Tim Brownstone went to university wanting to study whale neurology or infrared technology.

The university wouldn’t let him put a whale in the MRI scanner so he ended up studying animal bioscience instead.

Several years later his infrared sportswear brand Kymira is helping sports enthusiasts push themselves harder and recover quicker when exercising. Brownstone and his team have seen some incredible results in healthcare too.

The garments were born from Brownstone’s research into the biological effects of infrared technology. Through this, the team developed a way to put technology inside yarns so it can never escape or be washed out.

The clothing absorbs wasted energy from the body, invisible light and UV in the surroundings and converts it into infrared energy. It’s then reemitted by the fabrics and penetrates about 4cm into muscles, which in turn causes a host of biological reactions.

“It acts a bit like a supercharger does in your car,” says Brownstone. “It increases tissue oxygen levels by about 20 per cent which allows you to push harder, increase endurance or recover quicker from injury or fatigue.”

Kymira

Brownstone says the intention was always to take the tech into a medical field. “Those are the applications that really motivate us,” he says.

“We’re now treating chronic arthritis, Reynaud’s syndrome, people with diabetic neuropathic foot pain, stroke victims. We’ve even got some really anecdotal evidence that it helps with Parkinson’s disease.

“There are two old chaps who couldn’t walk their dogs. Their wives bought them Kymira because I was giving a talk for the Women’s Institute and a few weeks later I find out they’re able to walk their dogs again.

"They’re gruff so they just say ‘it works, what more do you need to know?’ We haven’t been able to fund any studies to find out why, but something enabled that.”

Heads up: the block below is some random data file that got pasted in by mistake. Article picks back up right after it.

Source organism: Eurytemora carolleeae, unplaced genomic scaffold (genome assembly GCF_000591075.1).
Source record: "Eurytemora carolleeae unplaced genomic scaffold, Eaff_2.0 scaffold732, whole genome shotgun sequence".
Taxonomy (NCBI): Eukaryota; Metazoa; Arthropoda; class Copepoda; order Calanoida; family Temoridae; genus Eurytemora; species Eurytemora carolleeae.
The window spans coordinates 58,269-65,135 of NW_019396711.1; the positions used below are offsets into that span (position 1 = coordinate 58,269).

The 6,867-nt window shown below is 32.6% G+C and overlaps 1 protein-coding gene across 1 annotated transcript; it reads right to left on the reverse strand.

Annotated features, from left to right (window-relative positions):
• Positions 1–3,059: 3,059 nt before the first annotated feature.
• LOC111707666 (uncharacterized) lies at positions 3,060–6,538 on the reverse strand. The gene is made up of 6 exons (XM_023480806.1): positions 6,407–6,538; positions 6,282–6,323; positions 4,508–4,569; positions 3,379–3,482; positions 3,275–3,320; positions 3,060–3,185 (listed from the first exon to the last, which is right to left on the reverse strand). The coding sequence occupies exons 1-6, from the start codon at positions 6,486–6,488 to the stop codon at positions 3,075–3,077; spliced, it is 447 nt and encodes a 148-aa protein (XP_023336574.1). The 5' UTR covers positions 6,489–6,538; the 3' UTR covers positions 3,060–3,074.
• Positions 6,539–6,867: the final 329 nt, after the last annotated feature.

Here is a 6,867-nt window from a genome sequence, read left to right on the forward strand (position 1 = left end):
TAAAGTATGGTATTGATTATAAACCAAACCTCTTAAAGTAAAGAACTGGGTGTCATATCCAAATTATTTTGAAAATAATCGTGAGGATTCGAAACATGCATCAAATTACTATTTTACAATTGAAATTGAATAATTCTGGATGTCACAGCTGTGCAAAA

Tim Brownstone

The next goal for the company is embedding electronics into its fabrics in the same way as it does with infrared tech.

This will create garments, powered by users’ waste energy, that are able to detect medical emergencies like heart attacks in their early stages and contact the emergency services with the wearer’s location and diagnosis.

Preparing to get their medical certifications as they move more into health, the company has faced little in the way of regulation as a sportswear brand. However Brownstone says that the performance-enhancing aspect of the tech is not high enough to be likened to illegal doping.

“Some of the benefits, such as muscles being more relaxed and returning to a better state, that’s a lasting benefit,” he says.

“In terms of anything that’s directly performance-enhancing it would stop quickly because chemicals that build up in the body break down quickly. It’s also localised so if you’re wearing one of our tops it’s not going to increase circulation in your feet.”

Making the products accessible to everyone has been a driving force for Brownstone and his team.

“It should be like a normal garment. Our end users will be the elderly or infirm and may forget to charge batteries. We’re trying to remove all of that worry. It makes me laugh that the same products could be used by Olympians through to 90-year-olds.”

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